The Associated Press reports a 200-mile span of Interstate 70 between suburban St. Louis and Kansas City, touted as one of the first interstate highways, stands as a prime example of the challenges facing the nation's roads. Built in the 1950s and '60s with a 20-year-life expectancy, the four-lane highway is crumbling beneath its surface and clogged with traffic as it carries more than 30,000 vehicles a day on many of its rural stretches, requiring more frequent repaving. The cost to rebuild and widen it is estimated at $2 billion to $4 billion — as much as five times the projected yearly construction and maintenance budget of Missouri's transportation department. And there is no easy way to pay for it.

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Columbus Dispatch: Ohio’s oil-and-gas industry, court ruling linked?

The Columbus Dispatch reports an Ohio Supreme Court justice lamented last week that “the oil and gas industry has gotten its way” in a decision that says local governments can’t regulate drilling. “What the drilling industry has bought and paid for in campaign contributions they shall receive.” The dissenting opinion of Justice William M. O’Neill in a fracking case was not without factual basis: Ohio’s oil-and-gas industry poured about $1.4 million into the campaign coffers of legislators and other state officials in 2013-14 — including about $8,000 for the justice who wrote the pro-industry ruling and $7,200 for another who concurred — a Dispatch computer analysis shows. Catherine Turcer, policy analyst for Common Cause-Ohio and a longtime advocate for greater campaign-finance transparency, said she was taken aback by the direct linkage of public policy and campaign cash. “Ohio’s oil-and-gas industry is no different from any other industry or business in supporting legislators who understand the issues and who want to pursue sound public policy,” said Shawn Bennett, executive vice president of the Ohio Oil & Gas Association.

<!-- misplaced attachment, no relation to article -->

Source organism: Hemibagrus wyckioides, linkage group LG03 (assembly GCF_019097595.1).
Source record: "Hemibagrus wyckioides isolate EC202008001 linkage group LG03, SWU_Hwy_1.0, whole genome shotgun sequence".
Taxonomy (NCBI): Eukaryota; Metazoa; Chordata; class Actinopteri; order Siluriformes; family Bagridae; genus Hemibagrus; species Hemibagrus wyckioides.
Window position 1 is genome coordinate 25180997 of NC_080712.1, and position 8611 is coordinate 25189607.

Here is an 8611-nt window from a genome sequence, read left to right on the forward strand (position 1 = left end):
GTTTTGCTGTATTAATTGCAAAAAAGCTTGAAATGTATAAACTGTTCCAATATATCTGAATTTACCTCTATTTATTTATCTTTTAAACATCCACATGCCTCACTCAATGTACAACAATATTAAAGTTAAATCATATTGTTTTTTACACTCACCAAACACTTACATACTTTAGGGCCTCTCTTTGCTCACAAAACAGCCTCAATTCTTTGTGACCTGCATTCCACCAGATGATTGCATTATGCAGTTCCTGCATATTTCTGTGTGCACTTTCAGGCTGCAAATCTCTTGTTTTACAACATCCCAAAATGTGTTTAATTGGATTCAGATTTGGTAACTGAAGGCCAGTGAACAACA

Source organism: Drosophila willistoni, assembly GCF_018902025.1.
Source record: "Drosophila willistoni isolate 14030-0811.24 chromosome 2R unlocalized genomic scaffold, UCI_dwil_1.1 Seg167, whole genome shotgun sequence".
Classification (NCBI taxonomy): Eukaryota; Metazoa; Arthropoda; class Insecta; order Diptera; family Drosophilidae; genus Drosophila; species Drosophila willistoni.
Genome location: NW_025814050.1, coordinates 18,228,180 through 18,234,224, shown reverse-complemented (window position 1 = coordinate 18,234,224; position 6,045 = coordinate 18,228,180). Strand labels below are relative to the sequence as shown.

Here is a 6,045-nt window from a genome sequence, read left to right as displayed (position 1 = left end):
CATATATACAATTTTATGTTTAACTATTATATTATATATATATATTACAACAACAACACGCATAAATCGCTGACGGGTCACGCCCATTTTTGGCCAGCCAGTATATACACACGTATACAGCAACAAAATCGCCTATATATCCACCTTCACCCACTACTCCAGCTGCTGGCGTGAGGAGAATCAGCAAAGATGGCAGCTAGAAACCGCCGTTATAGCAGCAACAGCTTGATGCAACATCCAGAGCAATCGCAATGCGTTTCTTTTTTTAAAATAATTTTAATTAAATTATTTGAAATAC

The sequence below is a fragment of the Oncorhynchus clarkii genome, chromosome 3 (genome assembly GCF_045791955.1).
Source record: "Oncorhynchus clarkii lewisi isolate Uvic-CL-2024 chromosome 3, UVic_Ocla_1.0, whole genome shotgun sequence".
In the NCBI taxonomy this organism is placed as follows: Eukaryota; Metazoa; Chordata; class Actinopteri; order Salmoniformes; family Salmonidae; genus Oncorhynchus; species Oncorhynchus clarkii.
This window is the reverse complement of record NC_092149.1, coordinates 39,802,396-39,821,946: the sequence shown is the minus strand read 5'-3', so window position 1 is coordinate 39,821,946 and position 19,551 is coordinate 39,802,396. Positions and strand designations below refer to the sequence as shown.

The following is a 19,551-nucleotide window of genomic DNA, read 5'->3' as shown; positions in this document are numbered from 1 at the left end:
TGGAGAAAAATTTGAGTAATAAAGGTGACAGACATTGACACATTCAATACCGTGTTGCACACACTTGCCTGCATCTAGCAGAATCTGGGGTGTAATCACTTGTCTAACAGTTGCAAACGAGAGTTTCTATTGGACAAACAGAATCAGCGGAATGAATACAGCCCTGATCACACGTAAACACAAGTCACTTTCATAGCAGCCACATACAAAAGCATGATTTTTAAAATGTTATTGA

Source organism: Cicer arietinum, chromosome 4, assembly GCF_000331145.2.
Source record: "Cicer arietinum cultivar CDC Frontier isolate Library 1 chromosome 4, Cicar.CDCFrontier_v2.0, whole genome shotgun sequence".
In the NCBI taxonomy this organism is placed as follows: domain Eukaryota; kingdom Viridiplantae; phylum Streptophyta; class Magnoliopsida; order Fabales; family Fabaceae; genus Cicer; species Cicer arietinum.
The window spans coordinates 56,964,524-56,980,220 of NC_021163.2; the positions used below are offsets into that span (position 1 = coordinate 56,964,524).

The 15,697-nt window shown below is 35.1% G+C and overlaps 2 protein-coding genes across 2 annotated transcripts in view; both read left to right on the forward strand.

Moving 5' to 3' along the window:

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Spokesman-Review: Most city workers earning above median income

The Spokesman-Review in Washington reports a communications supervisor in the Spokane Police Department last year took home almost $50,000 in overtime pay, the most the city paid in 2014. The overtime pay didn’t quite double her base salary, but it did raise her total wage to about $130,000, putting her among the top earners at City Hall. Her pay, however, was dwarfed by two fire battalion chiefs who retired last year – as well as about 90 other city workers. Both men were paid more than $100,000 in “other” pay, such as vacation and sick time payouts. That drove their total pay to about $275,000 for the year and made them the highest-paid employees at City Hall last year – by a long shot. Compared to the average Spokane worker, nearly everyone at City Hall makes good money. Nearly 90 percent of people paid by the city last year made more than $42,092, the median household income in Spokane, according to the U.S. Census Bureau. 

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Belleville News-Democrat: Some 70 percent of sex crimes not prosecuted